© 1972, The Beate Klarsfeld Foundation
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6. In doubtful cases the police superintendents will request instructions from my office.
7. I request you to do whatever is necessary, and to report to me at 6 P.M. on July 23 the exact number of cases examined, the number of arrests, and separate lists of men, women, and children.

All these memorandums, which were prepared by Dannecker and later by Röthke, the executives of the Bureau for Jewish Affairs, were submitted to Lischka as well as to Knochen and Hagen. They kept in very close touch with the progress of the Final Solution in France, ready to intervene if any obstacle turned up. Lischka was meticulous in his direction of this operation. There are few memorandums or reports dealing with it that are not annotated or initialed with his purple pencil.

On March 23, 1943, Lischka, exasperated by the protective attitude of the Italians toward Jews in their occupation zone, wired Eichmann:
The Italian authorities in regions of France occupied by Italy have forbidden all measures against Jews, whatever their nationality. Consequently, the Italian authorities are protecting not only Jews of Italian nationality, but also French Jews and other foreign Jews ….
So long as the Italians maintain that attitude toward the Jewish problem, it cannot be resolved, or at best only incompletely resolved, in the newly occupied French territories….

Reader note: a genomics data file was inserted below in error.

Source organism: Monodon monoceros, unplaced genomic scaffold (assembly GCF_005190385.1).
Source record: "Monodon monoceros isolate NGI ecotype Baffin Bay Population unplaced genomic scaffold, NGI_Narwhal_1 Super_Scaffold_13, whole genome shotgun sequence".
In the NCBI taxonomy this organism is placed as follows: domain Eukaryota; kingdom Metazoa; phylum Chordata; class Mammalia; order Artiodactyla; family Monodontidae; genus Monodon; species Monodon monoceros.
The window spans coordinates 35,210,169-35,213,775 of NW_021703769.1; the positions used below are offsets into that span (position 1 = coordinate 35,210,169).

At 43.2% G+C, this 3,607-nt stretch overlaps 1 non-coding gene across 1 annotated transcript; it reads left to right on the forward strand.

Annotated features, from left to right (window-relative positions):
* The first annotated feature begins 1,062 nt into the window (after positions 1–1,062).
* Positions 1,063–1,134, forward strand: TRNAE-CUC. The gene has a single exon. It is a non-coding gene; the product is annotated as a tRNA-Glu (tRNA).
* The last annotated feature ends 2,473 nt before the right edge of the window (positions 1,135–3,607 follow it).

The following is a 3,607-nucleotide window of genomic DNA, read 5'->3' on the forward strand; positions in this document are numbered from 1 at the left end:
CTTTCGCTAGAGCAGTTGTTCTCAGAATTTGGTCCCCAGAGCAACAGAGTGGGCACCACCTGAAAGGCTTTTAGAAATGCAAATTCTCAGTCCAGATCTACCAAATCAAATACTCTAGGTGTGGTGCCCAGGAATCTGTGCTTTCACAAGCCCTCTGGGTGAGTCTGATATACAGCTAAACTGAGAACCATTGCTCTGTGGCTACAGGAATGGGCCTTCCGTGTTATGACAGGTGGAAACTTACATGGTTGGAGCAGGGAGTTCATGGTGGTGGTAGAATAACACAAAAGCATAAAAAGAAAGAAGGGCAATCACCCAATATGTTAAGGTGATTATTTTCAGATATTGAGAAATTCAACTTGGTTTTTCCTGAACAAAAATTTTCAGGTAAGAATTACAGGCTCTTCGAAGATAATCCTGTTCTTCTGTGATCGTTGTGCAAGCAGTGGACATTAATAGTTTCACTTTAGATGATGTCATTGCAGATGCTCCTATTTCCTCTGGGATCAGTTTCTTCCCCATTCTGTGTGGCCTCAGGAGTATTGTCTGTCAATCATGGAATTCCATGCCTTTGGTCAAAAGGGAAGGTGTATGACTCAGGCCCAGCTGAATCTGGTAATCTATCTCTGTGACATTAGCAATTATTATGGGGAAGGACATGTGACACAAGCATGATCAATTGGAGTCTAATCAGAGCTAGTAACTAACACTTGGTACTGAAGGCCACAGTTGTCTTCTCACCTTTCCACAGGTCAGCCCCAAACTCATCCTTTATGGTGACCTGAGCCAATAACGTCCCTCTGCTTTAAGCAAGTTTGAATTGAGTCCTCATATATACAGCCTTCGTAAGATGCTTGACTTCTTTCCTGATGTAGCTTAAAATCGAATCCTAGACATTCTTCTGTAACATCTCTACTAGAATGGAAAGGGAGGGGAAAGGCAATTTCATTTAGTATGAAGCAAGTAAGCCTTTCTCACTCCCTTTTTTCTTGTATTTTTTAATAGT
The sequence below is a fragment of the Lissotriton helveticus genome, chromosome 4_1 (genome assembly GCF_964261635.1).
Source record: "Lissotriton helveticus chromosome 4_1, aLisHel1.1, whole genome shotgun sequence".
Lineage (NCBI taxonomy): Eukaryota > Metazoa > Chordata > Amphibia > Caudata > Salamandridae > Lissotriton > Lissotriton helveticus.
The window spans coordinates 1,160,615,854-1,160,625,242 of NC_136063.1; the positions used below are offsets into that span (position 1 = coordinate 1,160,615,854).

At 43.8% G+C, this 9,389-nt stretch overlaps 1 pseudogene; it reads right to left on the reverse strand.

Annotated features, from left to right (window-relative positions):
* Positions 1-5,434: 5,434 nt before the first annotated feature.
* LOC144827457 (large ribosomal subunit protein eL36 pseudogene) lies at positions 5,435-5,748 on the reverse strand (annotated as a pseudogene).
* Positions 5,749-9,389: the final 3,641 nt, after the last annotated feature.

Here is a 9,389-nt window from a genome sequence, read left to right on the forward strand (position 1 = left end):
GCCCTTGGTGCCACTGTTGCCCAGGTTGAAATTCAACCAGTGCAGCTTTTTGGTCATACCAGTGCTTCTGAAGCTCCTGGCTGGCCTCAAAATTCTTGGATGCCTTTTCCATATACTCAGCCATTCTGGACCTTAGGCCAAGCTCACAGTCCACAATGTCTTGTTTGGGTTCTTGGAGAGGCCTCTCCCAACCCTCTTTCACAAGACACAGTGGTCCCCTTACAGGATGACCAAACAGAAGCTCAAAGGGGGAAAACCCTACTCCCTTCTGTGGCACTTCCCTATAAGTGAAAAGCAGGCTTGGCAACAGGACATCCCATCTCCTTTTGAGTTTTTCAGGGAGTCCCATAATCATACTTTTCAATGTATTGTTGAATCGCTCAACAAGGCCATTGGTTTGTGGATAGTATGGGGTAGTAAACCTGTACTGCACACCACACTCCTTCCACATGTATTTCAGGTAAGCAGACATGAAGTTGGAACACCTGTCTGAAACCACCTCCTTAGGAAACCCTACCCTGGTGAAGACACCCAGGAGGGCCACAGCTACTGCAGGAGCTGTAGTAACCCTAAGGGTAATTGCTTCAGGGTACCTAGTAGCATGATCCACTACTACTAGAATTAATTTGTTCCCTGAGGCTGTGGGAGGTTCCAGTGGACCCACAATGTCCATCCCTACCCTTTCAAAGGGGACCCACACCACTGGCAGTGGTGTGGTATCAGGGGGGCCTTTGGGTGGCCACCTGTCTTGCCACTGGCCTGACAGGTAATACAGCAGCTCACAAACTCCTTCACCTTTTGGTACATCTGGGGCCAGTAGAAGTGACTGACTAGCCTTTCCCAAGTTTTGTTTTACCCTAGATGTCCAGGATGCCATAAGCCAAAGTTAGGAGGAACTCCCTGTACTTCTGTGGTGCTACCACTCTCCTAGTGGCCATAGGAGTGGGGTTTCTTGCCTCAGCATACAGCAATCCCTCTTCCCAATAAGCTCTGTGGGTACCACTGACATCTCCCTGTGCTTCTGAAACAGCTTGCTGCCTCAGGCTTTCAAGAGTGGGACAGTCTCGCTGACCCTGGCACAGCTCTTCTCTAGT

Consequently, it is absolutely necessary that the Italian military and civilian authorities in the new occupation zone be obliged to alter their stand on the Jewish problem immediately and fundamentally.

Like all other top police executives, Lischka was, of course, informed on the extermination of Jews in the East – perhaps better informed than anyone else, since he had been the top expert on the problem in the entire Reich from 1938 to 1939, and was to become, after his assignment to France, one of the top executives of the Gestapo in the Reich.

Lischka left France on October 23, 1943. When he returned to the RSHA in Berlin, he was promoted to department head in the Reich Gestapo, in charge of Department IV-B and its subdivisions, IV-B-1 and IV-B-2. He was a confidant of Heinrich Müller, whose place he filled when the head of the Reich Gestapo was away from Berlin.

In April 1949, the Czech authorities, who were holding Lischka, informed France that Lischka was in their hands. But, doubtless
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